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Lydenburg Museum
Mashishing (Lydenburg), Mpumalanga



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25°06'12.78" S 30°29'11.36" E Alt: 1502m

3km outside Lydenburg on the Sabie Road [R37].

The museum is open weekdays from 08:00-16:00 and weekends from 08:00-17:00.
Telephone no. is 013 235 7300 - ask for museum.

A modern museum with the theme: Cultural-historical, archaeological and ethnography (Pedi).

The Lydenburg Museum is situated in the Gustav Klingbiel Nature Reserve, which conserve a variety of antelope, small mammals and birds on typical middleveld grasslands.

The museum features some excellent exhibits of early human occupation of the area, the most notable being the Lydenburg heads. Displays featuring early gold mining and military history, along with many cultural exhibits, are also of great importance.



In the 1930's the enthusiastic members of the "Lydenburg se Afrikaanse Kultuurvereniging" started collecting with the aim to start a museum. The main force behind the idea came from Mr Lehman and a history teacher, Mr Vlotman. They received some valuable objects that had belonged to the State President of the ZAR, S.W. Burger, from his widow, Mrs. A Burger.

The first formal museum committee was founded in November 1961 the chairman being Mr. Nic Schoeman. Although they did collect a few valuable items, the committee ended their work by the end of 1964.

As soon as the Transvaal Museum Service came into existence in 1971, the Lydenburg Town Council applied for affiliation. On the 15th of November 1972 their request was accepted and the three themes of cultural history, archaeology and the Pedi were assigned to the museum.

The old council hall, next to the library was to be used as a museum. The exhibition cases were designed by Udo Kusel and were completed in 1975. The first permanent curator was appointed on the first of August 1977. As the collection at that time consisted of merely 400 objects, the curator, Mrs. Etta Judson, immediately started collecting and planning an exhibition for the completed cases.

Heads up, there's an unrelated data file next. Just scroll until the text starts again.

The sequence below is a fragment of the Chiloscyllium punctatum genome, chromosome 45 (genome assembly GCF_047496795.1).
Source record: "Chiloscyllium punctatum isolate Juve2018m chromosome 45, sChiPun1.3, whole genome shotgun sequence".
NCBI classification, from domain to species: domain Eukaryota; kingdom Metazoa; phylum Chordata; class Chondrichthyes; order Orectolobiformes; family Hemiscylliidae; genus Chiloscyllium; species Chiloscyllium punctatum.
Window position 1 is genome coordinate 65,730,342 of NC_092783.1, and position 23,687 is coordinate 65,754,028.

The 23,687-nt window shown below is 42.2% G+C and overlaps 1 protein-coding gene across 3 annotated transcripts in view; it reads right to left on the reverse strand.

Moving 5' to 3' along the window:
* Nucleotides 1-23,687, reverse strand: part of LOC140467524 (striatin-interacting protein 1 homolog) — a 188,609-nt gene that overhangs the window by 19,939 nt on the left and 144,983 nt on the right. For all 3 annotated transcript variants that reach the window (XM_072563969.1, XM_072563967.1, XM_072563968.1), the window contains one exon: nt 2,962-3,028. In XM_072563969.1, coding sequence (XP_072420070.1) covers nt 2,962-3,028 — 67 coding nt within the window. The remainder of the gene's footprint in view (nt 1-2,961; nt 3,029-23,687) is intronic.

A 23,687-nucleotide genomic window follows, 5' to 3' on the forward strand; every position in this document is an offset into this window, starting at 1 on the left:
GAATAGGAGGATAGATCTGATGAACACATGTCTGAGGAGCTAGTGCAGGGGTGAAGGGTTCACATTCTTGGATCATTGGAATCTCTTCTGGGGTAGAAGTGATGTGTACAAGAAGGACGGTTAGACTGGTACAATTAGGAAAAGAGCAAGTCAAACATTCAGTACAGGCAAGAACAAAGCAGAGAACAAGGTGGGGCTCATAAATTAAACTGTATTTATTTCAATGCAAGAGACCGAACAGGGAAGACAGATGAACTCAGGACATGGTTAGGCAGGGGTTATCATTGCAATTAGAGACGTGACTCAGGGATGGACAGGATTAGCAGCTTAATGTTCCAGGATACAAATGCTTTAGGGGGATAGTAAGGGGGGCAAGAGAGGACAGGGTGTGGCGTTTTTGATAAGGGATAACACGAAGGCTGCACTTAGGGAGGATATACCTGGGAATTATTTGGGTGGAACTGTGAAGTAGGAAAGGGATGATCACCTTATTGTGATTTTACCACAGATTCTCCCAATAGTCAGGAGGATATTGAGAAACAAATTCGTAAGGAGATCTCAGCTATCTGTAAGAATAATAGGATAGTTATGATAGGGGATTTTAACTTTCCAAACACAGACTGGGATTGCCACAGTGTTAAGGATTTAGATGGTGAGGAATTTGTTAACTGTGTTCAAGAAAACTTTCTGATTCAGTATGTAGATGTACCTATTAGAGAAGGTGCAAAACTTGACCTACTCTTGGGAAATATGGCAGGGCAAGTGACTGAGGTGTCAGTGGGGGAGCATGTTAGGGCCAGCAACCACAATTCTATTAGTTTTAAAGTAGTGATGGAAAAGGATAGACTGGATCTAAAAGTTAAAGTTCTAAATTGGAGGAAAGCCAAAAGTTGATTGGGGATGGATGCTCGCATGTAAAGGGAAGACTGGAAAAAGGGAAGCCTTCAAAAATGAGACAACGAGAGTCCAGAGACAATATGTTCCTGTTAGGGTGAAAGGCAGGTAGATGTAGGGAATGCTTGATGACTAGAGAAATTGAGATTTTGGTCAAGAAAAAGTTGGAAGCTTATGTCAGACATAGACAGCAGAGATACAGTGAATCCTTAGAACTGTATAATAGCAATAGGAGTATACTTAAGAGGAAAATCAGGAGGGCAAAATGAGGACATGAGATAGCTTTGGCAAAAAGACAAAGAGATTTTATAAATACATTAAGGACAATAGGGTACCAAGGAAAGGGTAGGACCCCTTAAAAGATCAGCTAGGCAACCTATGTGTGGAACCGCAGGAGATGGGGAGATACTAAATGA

The planning of the exhibition was completed in 1978 with the assistance of Joehan Erasmus of Museum Services. The exhibition was opened on the first of May 1979 by Mr. D.S. van der Merwe Brink. A new building was planned by Erich Jessnitz of Museum Services, to be built in the Gustav Klingbiel Nature Reserve. Building started in 1983.

The new building was built in stages and completed in 1990. The new exhibition, planned by third curator, Mrs. Alta Kriel, and Museum Services, was completed on 28 November 1991. The exhibition was installed in three stages – the first of which in December 1990, coinciding with the moving of the museum curator's office to the new building.

The museum complex has an auditorium, with room for 46 people. A curio shop/tearoom is also included in the building. Two large store rooms and a workroom, apart from walk-in safe, houses the collection currently not on exhibition. Plans for a restaurant, to be built next to the existing complex, are being discussed.

As already mentioned, the museum is situated in the Gustav Klingbiel Nature Reserve. The reserve has hiking trails, including an overnight hut. The museum is situated on the road to Sabie – the Long Tom Pass – and is on the main tourist route to the Lowveld and the Kruger National Park.

Marketing has included the presenting of a Valentines Dance at the museum, to welcome the locals to their new museum, in 1991. A poster competition was held on International Museum Day. The museum was briefly on television on 50/50, when a programme on one of the hiking trails was made. Letters were written to 27 tour bus companies, telling them about the new museum.

Currently (2012) we receive about 440 visitors each month, and about 650 in December. School groups, some of which are organised by Sabie School Journey Services, make up a large part of this number. These school groups are given a tour of the museum and are then either taken to the old Voortrekker School and Church or to Archaeological remains inside the Nature Reserve by the curator on request.

A school week is planned annually by the Sabie School Journey Service when they visit the Museum. Schools in the immediate vicinity are also encouraged to spend the day touring Lydenburg and its museum.

(Submitted by the Curator of the Museum, J Celliers - April 2012)

All truncated references not fully cited below are those of Joanna Walker's original text and cited in full in the 'Bibliography' entry of the Lexicon.